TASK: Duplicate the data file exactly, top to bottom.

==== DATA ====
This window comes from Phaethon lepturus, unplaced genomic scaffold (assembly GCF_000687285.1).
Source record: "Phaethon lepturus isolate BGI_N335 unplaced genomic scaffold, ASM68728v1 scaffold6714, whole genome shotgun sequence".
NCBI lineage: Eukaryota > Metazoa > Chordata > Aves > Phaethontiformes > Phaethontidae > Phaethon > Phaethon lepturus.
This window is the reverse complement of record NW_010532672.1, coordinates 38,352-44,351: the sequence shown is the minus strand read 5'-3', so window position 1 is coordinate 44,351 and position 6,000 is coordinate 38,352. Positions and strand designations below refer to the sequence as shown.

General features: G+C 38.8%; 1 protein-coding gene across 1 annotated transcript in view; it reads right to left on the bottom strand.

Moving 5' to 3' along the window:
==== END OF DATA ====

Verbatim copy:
This window comes from Phaethon lepturus, unplaced genomic scaffold (assembly GCF_000687285.1).
Source record: "Phaethon lepturus isolate BGI_N335 unplaced genomic scaffold, ASM68728v1 scaffold6714, whole genome shotgun sequence".
NCBI lineage: Eukaryota > Metazoa > Chordata > Aves > Phaethontiformes > Phaethontidae > Phaethon > Phaethon lepturus.
This window is the reverse complement of record NW_010532672.1, coordinates 38,352-44,351: the sequence shown is the minus strand read 5'-3', so window position 1 is coordinate 44,351 and position 6,000 is coordinate 38,352. Positions and strand designations below refer to the sequence as shown.

General features: G+C 38.8%; 1 protein-coding gene across 1 annotated transcript in view; it reads right to left on the bottom strand.

Moving 5' to 3' along the window: